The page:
There is nothing quite like growing heirloom sweet corn in the garden. It is one of the best ways to experience the true taste of summer freshness.
The sugary sweet taste of a just-picked ear of heirloom sweet corn is almost too good to be true. Especially when compared to the ears of corn found in your local grocery store.
Sweet corn in stores can travel for days and weeks in cold storage before being put out for sale.
And the varieties available are chosen more for longevity than flavor.
Sweet corn is one vegetable that is at its peak flavor the minute it is picked. The sugars present in the kernels begin to break down as soon as the cob is snapped off from the stalk.
So having it growing close at hand is the ultimate way to experience pure, sweet flavor at it’s best.
Growing heirloom sweet corn in your backyard garden also lets you try incredible varieties that aren’t available in stores.
And there are so many amazing heirloom varieties to choose from!
Here is a look at our top tips to growing heirloom sweet corn, and 4 great varieties of heirloom sweet corn to try this year. And if you love heirlooms – be sure to check out our article on heirloom tomatoes : 6 Great Heirloom Tomatoes To Grow
Growing Heirloom Sweet Corn – The Basics
Corn needs to be directly planted into the ground. Unlike many other vegetables, it does perform well as a transplant.
Corn thrives in warm soil, so it is important not to rush the season. Allow soil temperatures to heat up before planting.
Sow seed 10 to 14 days after the threat of last frost. Seeding 1 inch deep and approximately 4 inches apart. Thin to 6 to 8 inches per plant after seeds germinate.
Planting For Pollination
Good pollination is a must for a good crop of sweet corn. And the best way to ensure good pollination is to plant in blocks.
Planting sweet corn at least four to 6 rows wide , in rows a minimum of 10 to 15 long. This “block” style planting allows enough space for the corn to better cross-pollinate.
Planting a single long row doesn’t allow the wind to effectively pollinate the crop.
Corn is a heavy feeder, and requires rich soil with plenty of nutrients to perform well.
Side dressing or working in compost or aged cow manure to the rows is a great way to add slow-release power to the soil.
Corn crops should be rotated every year as well to a new space. This allows the previous year’s soil to recover, and gives the new corn crop fresh soil.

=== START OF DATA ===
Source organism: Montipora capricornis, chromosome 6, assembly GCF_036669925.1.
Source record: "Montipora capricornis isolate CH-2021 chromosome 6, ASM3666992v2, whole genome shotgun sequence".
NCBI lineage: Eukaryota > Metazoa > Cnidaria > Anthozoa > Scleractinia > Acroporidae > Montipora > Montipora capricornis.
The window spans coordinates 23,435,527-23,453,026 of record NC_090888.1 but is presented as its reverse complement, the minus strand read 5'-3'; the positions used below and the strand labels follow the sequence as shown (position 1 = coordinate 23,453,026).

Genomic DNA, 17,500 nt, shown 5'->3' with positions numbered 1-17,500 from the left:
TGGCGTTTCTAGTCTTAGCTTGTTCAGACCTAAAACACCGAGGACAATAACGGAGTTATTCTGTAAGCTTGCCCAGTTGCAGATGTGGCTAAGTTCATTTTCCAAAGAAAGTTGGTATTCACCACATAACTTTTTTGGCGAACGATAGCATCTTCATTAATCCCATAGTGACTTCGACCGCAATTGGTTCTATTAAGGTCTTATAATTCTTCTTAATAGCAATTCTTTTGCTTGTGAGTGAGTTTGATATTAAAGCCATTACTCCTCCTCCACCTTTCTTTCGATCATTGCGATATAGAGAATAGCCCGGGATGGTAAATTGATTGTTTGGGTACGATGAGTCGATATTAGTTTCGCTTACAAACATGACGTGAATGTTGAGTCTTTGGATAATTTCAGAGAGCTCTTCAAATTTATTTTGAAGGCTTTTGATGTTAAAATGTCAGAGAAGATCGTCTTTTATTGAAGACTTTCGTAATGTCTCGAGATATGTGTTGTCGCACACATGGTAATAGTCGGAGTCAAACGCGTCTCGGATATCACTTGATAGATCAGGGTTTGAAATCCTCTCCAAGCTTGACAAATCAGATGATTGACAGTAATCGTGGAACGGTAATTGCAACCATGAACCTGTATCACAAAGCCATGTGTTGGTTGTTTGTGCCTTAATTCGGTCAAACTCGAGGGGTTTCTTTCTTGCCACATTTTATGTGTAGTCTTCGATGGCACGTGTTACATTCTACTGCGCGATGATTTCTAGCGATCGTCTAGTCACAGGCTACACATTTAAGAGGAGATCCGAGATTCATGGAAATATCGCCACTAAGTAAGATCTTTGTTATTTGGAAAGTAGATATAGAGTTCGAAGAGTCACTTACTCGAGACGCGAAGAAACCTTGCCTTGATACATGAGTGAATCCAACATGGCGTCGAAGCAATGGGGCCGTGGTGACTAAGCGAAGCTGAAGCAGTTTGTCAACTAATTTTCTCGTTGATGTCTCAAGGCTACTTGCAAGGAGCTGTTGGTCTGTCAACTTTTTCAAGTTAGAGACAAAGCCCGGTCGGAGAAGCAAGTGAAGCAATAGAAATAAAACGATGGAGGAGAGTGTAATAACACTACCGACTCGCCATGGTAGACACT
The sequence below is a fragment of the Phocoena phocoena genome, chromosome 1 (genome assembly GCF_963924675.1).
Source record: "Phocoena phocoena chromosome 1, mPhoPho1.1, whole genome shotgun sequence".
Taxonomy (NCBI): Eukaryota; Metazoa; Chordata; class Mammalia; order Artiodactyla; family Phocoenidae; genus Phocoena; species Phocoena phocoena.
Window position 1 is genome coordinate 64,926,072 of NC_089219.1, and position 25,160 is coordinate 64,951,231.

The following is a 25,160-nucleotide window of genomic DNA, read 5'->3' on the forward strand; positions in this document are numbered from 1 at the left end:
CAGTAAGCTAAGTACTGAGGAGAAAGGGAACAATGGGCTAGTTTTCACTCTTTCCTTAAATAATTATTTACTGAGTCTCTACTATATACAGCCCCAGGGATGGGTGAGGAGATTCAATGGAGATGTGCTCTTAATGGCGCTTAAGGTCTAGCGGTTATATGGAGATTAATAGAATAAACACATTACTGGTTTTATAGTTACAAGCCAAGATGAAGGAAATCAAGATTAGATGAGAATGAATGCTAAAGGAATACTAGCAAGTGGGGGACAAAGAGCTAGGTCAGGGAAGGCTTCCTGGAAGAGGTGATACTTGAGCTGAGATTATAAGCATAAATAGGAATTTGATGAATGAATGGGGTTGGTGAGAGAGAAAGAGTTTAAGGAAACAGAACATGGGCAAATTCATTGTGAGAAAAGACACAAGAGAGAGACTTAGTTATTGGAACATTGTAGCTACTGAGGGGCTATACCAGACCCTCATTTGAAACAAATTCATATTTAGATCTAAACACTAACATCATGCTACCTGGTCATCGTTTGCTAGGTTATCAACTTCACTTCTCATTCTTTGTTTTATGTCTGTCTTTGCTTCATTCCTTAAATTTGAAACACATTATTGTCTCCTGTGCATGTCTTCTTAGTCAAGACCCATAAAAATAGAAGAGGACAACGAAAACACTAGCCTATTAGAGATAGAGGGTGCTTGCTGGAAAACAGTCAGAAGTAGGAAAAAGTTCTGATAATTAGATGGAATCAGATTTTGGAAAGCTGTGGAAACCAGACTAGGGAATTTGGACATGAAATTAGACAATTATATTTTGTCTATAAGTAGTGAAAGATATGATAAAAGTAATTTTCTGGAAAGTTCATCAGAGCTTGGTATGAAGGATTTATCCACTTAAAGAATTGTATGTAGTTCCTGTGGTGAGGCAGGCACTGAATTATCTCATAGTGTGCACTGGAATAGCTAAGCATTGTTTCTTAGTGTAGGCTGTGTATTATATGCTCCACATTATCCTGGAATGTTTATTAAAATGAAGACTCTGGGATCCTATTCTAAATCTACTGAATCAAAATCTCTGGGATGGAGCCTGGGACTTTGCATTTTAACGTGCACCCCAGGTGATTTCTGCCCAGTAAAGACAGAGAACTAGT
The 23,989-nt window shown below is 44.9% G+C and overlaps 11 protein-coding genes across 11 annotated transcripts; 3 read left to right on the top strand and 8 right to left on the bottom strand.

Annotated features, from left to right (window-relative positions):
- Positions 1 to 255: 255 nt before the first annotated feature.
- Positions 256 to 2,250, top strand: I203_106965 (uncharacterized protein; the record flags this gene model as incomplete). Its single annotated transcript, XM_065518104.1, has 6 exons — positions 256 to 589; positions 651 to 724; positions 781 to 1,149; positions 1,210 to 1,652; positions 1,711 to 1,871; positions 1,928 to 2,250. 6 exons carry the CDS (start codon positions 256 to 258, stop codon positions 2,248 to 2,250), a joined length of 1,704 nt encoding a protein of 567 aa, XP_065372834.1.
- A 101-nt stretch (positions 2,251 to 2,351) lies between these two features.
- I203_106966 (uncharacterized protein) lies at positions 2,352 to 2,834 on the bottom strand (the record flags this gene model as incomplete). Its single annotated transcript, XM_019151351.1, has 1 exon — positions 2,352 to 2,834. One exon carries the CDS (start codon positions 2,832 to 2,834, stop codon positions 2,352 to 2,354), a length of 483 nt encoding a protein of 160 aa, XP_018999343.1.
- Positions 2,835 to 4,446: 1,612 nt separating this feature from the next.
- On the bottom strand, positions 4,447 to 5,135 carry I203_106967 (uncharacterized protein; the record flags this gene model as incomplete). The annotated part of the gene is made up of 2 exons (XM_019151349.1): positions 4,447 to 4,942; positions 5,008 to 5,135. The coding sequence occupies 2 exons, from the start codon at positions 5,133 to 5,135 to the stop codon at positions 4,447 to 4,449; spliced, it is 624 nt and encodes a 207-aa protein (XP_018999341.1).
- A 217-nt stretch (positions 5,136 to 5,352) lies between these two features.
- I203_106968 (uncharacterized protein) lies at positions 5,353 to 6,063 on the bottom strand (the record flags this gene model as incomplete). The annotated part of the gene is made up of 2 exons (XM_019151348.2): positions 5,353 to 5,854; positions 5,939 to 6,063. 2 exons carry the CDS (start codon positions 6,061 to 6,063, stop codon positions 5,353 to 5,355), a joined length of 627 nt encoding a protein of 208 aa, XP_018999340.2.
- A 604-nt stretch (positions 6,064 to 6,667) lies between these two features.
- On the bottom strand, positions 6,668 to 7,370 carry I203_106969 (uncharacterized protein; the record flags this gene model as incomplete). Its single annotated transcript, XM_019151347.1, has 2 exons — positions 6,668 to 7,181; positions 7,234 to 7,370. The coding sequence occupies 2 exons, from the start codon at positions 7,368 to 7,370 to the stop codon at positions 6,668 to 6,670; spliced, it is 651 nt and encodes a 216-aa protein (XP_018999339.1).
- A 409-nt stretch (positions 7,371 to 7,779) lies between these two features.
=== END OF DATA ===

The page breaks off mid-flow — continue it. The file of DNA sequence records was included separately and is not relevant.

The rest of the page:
When it comes to harvesting, pick only what you need when you need it. The corn will stay fresh on the stalk much better than when picked and stored.
In addition, plant a new block every 2 to 3 weeks to keep fresh corn coming on throughout the summer.
Growing Heirloom Sweet Corn – 4 Great Varieties To Try
Stowell’s Evergreen Sweet Corn
If you want to try your hand at growing heirloom sweet corn from long ago – this is the one to try!
Stowell’s dates back to before the Civil War! It is a super-sweet white corn with big juicy kernels.
It does need a bit of time in the soil to mature at around 100 days, but the flavor is worth the wait! Seed Link : Stowells Evergreen Sweet Corn Seed
Peaches and Cream
Peaches and Cream is one of the most tender heirloom sweet corn varieties around. It is a long-time favorite of backyard sweet corn growing fanatics.
Peaches and Cream is a bicolor corn with tasty yellow and white kernels. It is also one of the earliest to mature. Seed Link : Peaches and Cream
This old-time heirloom sweet corn is full of sweet, sugary flavor.
It matures early as well, in as little as 75 to 85 days.
Golden Bantom ears are smaller than most sweet corns, and are ready to pick when about 5 to 7 inches long. Seed Link : Golden Bantom Seed Link
This traditional white sweet corn is a long-time favorite. It is well-known by backyard gardeners in the Midwestern states.
Large ears with big ultra-sweet white kernels are a treat for the taste buds. This is a great sweet corn to grow and freeze off the cob too. Seed Link : Silver Queen Seeds
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